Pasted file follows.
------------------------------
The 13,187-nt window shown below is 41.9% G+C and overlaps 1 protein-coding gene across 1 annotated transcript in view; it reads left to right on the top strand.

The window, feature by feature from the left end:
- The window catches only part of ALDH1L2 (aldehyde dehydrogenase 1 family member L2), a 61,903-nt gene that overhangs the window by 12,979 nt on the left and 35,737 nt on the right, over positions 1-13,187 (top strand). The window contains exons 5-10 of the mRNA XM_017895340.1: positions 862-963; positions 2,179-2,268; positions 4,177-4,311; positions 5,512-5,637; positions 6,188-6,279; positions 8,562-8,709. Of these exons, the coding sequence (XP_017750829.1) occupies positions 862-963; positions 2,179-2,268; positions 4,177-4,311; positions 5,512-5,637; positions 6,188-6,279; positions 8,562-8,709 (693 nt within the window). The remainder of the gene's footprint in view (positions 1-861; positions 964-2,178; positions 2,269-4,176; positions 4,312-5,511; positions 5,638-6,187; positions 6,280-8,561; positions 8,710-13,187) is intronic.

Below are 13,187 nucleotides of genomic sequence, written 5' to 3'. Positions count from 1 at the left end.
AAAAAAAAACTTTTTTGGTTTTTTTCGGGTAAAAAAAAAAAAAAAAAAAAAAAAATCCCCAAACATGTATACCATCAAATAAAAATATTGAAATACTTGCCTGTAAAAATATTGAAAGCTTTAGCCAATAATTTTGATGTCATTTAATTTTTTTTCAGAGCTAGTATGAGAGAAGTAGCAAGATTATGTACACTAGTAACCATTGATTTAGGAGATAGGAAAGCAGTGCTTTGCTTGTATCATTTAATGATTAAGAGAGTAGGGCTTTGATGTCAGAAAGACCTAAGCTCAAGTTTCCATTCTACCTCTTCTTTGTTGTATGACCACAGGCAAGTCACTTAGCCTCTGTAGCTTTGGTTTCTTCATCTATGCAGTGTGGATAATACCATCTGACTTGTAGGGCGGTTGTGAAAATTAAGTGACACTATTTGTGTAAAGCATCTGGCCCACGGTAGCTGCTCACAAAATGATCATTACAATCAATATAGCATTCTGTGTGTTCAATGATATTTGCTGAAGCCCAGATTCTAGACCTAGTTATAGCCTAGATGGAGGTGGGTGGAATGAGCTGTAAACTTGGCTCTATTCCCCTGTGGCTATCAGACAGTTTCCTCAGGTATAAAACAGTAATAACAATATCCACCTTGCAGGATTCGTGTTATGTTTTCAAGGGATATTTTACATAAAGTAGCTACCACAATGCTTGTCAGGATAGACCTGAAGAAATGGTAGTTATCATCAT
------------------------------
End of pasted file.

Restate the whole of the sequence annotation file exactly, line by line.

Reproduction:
The 13,187-nt window shown below is 41.9% G+C and overlaps 1 protein-coding gene across 1 annotated transcript in view; it reads left to right on the top strand.

The window, feature by feature from the left end:
- The window catches only part of ALDH1L2 (aldehyde dehydrogenase 1 family member L2), a 61,903-nt gene that overhangs the window by 12,979 nt on the left and 35,737 nt on the right, over positions 1-13,187 (top strand). The window contains exons 5-10 of the mRNA XM_017895340.1: positions 862-963; positions 2,179-2,268; positions 4,177-4,311; positions 5,512-5,637; positions 6,188-6,279; positions 8,562-8,709. Of these exons, the coding sequence (XP_017750829.1) occupies positions 862-963; positions 2,179-2,268; positions 4,177-4,311; positions 5,512-5,637; positions 6,188-6,279; positions 8,562-8,709 (693 nt within the window). The remainder of the gene's footprint in view (positions 1-861; positions 964-2,178; positions 2,269-4,176; positions 4,312-5,511; positions 5,638-6,187; positions 6,280-8,561; positions 8,710-13,187) is intronic.

Below are 13,187 nucleotides of genomic sequence, written 5' to 3'. Positions count from 1 at the left end.
AAAAAAAAACTTTTTTGGTTTTTTTCGGGTAAAAAAAAAAAAAAAAAAAAAAAAATCCCCAAACATGTATACCATCAAATAAAAATATTGAAATACTTGCCTGTAAAAATATTGAAAGCTTTAGCCAATAATTTTGATGTCATTTAATTTTTTTTCAGAGCTAGTATGAGAGAAGTAGCAAGATTATGTACACTAGTAACCATTGATTTAGGAGATAGGAAAGCAGTGCTTTGCTTGTATCATTTAATGATTAAGAGAGTAGGGCTTTGATGTCAGAAAGACCTAAGCTCAAGTTTCCATTCTACCTCTTCTTTGTTGTATGACCACAGGCAAGTCACTTAGCCTCTGTAGCTTTGGTTTCTTCATCTATGCAGTGTGGATAATACCATCTGACTTGTAGGGCGGTTGTGAAAATTAAGTGACACTATTTGTGTAAAGCATCTGGCCCACGGTAGCTGCTCACAAAATGATCATTACAATCAATATAGCATTCTGTGTGTTCAATGATATTTGCTGAAGCCCAGATTCTAGACCTAGTTATAGCCTAGATGGAGGTGGGTGGAATGAGCTGTAAACTTGGCTCTATTCCCCTGTGGCTATCAGACAGTTTCCTCAGGTATAAAACAGTAATAACAATATCCACCTTGCAGGATTCGTGTTATGTTTTCAAGGGATATTTTACATAAAGTAGCTACCACAATGCTTGTCAGGATAGACCTGAAGAAATGGTAGTTATCATCAT